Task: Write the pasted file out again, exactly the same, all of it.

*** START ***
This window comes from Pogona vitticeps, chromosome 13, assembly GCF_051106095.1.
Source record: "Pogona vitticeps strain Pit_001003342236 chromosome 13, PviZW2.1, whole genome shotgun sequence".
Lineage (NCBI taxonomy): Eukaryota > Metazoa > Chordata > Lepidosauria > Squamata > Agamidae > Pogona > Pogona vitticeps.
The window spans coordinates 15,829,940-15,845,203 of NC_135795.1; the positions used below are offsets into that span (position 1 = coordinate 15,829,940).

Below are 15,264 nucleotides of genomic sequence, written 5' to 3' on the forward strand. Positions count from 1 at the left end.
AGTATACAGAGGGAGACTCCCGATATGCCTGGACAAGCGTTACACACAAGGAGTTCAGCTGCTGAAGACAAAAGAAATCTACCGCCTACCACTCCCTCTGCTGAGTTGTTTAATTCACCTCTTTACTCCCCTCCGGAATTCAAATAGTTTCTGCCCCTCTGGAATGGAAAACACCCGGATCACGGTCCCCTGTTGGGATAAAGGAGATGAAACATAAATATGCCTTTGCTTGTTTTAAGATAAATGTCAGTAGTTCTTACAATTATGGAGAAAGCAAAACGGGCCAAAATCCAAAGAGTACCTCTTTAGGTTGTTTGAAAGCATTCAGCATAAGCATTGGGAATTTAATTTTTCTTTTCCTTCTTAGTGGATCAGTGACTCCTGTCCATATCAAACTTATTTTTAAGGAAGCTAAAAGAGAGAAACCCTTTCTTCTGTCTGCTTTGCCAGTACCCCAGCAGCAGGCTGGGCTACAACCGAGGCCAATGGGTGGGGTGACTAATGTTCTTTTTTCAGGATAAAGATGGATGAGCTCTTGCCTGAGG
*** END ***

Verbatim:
This window comes from Pogona vitticeps, chromosome 13, assembly GCF_051106095.1.
Source record: "Pogona vitticeps strain Pit_001003342236 chromosome 13, PviZW2.1, whole genome shotgun sequence".
Lineage (NCBI taxonomy): Eukaryota > Metazoa > Chordata > Lepidosauria > Squamata > Agamidae > Pogona > Pogona vitticeps.
The window spans coordinates 15,829,940-15,845,203 of NC_135795.1; the positions used below are offsets into that span (position 1 = coordinate 15,829,940).

Below are 15,264 nucleotides of genomic sequence, written 5' to 3' on the forward strand. Positions count from 1 at the left end.
AGTATACAGAGGGAGACTCCCGATATGCCTGGACAAGCGTTACACACAAGGAGTTCAGCTGCTGAAGACAAAAGAAATCTACCGCCTACCACTCCCTCTGCTGAGTTGTTTAATTCACCTCTTTACTCCCCTCCGGAATTCAAATAGTTTCTGCCCCTCTGGAATGGAAAACACCCGGATCACGGTCCCCTGTTGGGATAAAGGAGATGAAACATAAATATGCCTTTGCTTGTTTTAAGATAAATGTCAGTAGTTCTTACAATTATGGAGAAAGCAAAACGGGCCAAAATCCAAAGAGTACCTCTTTAGGTTGTTTGAAAGCATTCAGCATAAGCATTGGGAATTTAATTTTTCTTTTCCTTCTTAGTGGATCAGTGACTCCTGTCCATATCAAACTTATTTTTAAGGAAGCTAAAAGAGAGAAACCCTTTCTTCTGTCTGCTTTGCCAGTACCCCAGCAGCAGGCTGGGCTACAACCGAGGCCAATGGGTGGGGTGACTAATGTTCTTTTTTCAGGATAAAGATGGATGAGCTCTTGCCTGAGG